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How to Boost Spend Transparency:

The Secret to Managing Your Costs

Do you know why you’re spending as much as you are?

It’s a simple question, but one which many companies can’t answer positively. Often the wild drive to scale up and boost growth rates takes attention away from the day-to-day operations, which can lead to costs skyrocketing without any good reason why.

That’s why you need spend transparency in your operations.

The post will teach you everything you need to know in order to easily track your costs, attribute them to their sources, see the value that you’re getting from your spending, and even predict cost spikes before they happen.

We’ll be covering:

  • What is spend transparency in SaaS?
  • Why spend transparency is important
  • Aspects you need for spend transparency
  • Challenges to overcome
  • How to increase spend transparency (the easy way)

Let’s get started.

What is spend transparency in SaaS?

Losing track of your costs and spending is always a path to disaster. Whether you’re grabbing extra items at the grocery store or running a cloud-hosted app, it’s vital to stay on top of your spending in order to make sure that you’re getting value for money and that you’re not spending more than you’re earning.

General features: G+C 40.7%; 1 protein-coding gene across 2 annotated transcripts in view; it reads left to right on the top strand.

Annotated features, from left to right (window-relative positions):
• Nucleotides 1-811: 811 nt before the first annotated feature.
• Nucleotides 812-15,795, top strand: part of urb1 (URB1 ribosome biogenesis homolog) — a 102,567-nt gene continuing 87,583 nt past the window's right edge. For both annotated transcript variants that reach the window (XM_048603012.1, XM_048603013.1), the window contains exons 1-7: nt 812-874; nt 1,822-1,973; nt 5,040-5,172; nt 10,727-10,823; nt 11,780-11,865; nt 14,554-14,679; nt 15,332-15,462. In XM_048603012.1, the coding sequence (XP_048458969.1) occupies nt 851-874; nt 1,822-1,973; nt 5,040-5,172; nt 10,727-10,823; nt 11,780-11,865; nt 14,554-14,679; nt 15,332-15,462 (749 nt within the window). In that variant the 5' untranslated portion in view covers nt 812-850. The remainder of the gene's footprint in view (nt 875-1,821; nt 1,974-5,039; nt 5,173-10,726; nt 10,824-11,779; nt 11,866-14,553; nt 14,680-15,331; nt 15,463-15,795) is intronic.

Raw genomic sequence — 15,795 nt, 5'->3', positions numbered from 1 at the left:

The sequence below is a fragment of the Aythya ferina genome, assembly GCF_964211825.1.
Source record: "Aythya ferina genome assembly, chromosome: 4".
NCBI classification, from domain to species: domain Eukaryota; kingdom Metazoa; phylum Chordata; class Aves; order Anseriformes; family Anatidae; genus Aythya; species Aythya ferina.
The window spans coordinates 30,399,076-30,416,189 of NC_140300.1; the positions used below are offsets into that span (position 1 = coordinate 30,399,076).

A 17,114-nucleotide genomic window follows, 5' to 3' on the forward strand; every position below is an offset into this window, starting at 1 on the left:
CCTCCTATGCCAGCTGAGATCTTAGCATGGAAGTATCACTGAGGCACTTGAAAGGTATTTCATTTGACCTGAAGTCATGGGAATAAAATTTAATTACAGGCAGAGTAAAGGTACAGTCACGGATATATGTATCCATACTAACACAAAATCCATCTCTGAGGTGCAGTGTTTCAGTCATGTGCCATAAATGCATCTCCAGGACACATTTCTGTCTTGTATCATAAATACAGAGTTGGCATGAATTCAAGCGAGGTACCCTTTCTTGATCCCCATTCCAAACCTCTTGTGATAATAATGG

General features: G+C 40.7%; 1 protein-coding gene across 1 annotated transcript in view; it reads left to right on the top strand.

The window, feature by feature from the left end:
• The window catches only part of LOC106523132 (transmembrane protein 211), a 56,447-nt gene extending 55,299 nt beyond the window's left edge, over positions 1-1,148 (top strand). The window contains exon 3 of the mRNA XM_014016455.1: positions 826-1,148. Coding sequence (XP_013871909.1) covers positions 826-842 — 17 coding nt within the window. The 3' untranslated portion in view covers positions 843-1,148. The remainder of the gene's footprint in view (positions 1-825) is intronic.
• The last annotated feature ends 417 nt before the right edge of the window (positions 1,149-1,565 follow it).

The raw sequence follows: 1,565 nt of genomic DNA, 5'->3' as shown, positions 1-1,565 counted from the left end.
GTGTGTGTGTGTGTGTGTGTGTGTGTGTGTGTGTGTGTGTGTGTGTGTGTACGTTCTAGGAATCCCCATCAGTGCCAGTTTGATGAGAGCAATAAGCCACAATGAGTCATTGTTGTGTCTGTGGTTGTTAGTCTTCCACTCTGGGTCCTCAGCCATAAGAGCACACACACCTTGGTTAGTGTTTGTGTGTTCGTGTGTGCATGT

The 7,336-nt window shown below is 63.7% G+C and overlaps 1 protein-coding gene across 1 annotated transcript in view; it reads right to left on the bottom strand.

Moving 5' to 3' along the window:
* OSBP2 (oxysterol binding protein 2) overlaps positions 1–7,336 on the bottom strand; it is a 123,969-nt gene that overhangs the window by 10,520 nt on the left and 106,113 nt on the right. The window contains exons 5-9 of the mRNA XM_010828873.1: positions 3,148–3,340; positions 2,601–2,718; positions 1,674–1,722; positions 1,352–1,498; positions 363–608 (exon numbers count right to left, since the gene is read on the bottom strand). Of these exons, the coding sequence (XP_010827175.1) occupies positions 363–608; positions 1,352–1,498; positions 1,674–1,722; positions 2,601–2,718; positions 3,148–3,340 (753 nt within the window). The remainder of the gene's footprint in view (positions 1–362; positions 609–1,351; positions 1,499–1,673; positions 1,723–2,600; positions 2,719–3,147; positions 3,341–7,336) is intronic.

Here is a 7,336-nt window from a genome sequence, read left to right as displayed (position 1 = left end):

That’s where spend transparency comes in.

Source by Gratuit, image used under license CC BY 3.0

Spend transparency is the concept and practice of tracking all of your spending so that you know exactly how much is being spent, and what it’s being spent on. From this you can assess whether the items or services you’ve purchased are worth their price and even get an idea of which items would be more beneficial to drop to save money.

The complex aspect of spend transparency comes with what you apply that practice to.

For example, The Digital Accountability and Transparency Act (DATA) of 2014 was designed to make federal spending more accessible, transparent, and reliable in order to show taxpayers what their money was being used on. This was done to increase oversight on budgeting and to verify and enable data-driven decisions to allow money to be spent on things that matter most to the public and government.

However, we’re interested in what spend transparency means for SaaS companies today.